Birmingham city centre has been surrounded by seemingly endless roadworks making motorists' lives a misery.
With several major traffic schemes all talking places at once in and around Birmingham city centre – and with more to come – you could be forgiven for thinking that you are in the middle of a man-made travel destination called the Great Barrier Grief.
To illustrate the point, we tried driving across the city to capture the scenes from some of the biggest projects around.
Even when the roads were relatively quiet with no major jams the exercise took half a day, a task not made any easier by having the dilemma of trying to park safely near to each site.
In March this year, organised of the Birmingham International Marathon gave up the ghost - and cancelled this year's run.
The Simplyhealth Great Birmingham Half Marathon will still be held on Sunday, October 14
New this month
Monday, September 3 saw the start of a year-long total shutdown of Paradise Queensway, the link road between Summer Row and Suffolk Street Queensway next to the £700 million redevelopment of Paradise
Traffic in the area on the first day of the closure was less busy than anticipated.
But a combination of more autumnal weather, schools and universities going back and the big events could soon spark gridlock in the event of a crash or breakdown affecting one of the city’s key routes at the wrong time.
The Conservative Party Conference from September 30 to October 3 will put a further squeeze on the area around the ICC from September 24 to October 5, for example.
There is no specified reopening date set for Paradise Queensway other than 'Summer 2019'.
What's happening in the future?
And the return of the German market from November 15 as part of the build-up to Christmas will bring its own added pressure either through closures and/or extra visitors.
And there are more big schemes to come.
One will be in the Iron Lane area of Stechford, close to where the River Cole and the outer circle A4040 bus route combine to create a notorious bottleneck on the way from Yardley to Bromford.
The city council is waiting for the outcome of June’s Public Local inquiry to be made in October / November 2018.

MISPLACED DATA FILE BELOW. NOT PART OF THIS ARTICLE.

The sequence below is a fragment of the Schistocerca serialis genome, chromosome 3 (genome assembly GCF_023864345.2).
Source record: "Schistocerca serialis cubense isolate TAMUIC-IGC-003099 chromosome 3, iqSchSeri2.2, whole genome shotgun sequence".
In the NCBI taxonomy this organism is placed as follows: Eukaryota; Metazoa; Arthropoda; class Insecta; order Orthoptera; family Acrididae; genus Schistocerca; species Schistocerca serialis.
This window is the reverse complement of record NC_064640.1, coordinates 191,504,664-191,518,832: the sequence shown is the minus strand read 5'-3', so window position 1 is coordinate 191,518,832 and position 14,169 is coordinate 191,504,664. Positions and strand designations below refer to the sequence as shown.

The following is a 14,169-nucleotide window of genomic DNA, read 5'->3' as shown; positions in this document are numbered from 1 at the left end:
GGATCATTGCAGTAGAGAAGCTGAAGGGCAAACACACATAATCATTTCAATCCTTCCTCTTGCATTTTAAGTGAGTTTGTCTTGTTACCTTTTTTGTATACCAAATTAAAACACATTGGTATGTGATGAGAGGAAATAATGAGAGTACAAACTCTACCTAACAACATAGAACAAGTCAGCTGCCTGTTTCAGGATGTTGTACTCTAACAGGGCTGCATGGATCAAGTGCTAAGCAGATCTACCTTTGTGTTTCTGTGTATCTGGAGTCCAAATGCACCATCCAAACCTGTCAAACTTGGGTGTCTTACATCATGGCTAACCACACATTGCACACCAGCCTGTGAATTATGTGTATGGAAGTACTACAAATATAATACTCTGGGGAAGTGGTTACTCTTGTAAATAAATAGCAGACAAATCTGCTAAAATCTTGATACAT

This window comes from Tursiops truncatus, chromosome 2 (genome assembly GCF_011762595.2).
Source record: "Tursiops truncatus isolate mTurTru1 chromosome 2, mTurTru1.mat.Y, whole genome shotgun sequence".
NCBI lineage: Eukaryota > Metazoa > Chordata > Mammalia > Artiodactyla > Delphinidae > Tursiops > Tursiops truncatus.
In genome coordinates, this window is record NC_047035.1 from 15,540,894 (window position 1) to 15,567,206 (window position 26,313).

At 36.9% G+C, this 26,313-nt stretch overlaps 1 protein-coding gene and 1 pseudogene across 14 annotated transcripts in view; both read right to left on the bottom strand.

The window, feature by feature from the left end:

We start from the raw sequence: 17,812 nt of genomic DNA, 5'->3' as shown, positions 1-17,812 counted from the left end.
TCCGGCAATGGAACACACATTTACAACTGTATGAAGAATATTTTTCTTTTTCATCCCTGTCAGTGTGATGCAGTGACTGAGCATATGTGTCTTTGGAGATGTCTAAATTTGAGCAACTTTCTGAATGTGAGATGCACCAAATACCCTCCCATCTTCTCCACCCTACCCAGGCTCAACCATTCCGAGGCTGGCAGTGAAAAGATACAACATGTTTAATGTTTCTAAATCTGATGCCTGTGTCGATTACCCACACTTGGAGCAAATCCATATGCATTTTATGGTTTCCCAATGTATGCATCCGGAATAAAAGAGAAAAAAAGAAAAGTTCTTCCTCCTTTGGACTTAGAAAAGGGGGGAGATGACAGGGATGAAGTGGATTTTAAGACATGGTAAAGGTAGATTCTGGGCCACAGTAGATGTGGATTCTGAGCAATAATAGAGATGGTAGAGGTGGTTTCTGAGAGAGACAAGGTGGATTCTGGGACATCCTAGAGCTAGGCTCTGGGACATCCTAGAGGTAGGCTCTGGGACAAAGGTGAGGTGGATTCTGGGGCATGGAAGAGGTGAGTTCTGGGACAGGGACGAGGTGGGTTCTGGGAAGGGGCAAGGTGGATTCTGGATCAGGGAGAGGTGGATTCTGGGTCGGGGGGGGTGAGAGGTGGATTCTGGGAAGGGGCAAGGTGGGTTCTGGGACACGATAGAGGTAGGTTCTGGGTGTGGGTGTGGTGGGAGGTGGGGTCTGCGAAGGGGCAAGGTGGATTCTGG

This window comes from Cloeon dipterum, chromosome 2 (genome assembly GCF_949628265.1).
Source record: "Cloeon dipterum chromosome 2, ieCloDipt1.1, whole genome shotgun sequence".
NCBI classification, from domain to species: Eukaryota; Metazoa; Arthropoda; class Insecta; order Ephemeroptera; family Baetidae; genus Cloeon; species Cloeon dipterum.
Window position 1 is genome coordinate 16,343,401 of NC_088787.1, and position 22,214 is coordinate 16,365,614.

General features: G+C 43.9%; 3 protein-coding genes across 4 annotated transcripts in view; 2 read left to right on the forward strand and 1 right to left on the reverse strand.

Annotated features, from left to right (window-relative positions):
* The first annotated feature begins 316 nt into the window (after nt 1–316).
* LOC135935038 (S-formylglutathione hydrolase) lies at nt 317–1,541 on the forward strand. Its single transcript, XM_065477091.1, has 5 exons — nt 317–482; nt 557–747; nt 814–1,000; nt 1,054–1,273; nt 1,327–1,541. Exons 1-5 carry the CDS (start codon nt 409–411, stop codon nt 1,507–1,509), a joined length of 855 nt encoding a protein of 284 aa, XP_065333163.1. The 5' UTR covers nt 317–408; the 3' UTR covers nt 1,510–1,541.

Even if favourable news means the Iron Lane works begin as planned in January 2019 – they won’t be finished until the summer of 2020.
In all cases, the advice is to allow extra time for journeys and to seek alternatives – public transport, cycling or walking.
East Birmingham will also be hit soon with three major transport projects – the Metro along Bordesley Green, Sprint along Coventry Road and HS2 works on top.
The city council’s A-Z list of roadworks and closures can be found here – and currently begin with tree pruning on Arkley Grove in Hall Green (ends September 9) and ends with York Road for the Kings Heath Street Festival (also September 9).
To work out how to get somewhere on public transport use the journey planner website here
Who is doing the work?
Amey is the service provider responsible for maintaining and managing Birmingham’s highway infrastructure, including 2,500km of road network, nearly 100,000 street lights, 76,000 trees and over 850 highway structures and bridges across the city.
City council schemes have red barriers.
This has recently included remodelling the four corners of the crossroads at Hill Street and Navigation Street.
The work took nine months to complete.
But the Alliance's main four-year project is to extend the Midland Metro from Stephenson Street to Hagley Road, Five Ways in time for the 2022 Commonwealth Games.
Ongoing major roadworks include: Paradise Queensway and lower Broad Street
These two connected major routes at the heart of the city are now both totally closed.
Paradiise Queensway will be closed for a year (though the A38 Queensway tunner remains open in both directions).
For the alternative routes you must know to find the city’s big attractions click here – our report also includes the chance to watch our essential video to see how to get round Birmingham’s new city centre road network.
Partly closed between Islington Row Middleway (itself under siege) and Bishopsgate Street.
This work is ongoing until January 6, 2020 and is currently making access to the recently remodelled Shell petrol station awkward at best.
George Road is also currently closed where it meets Islington Row Middleway.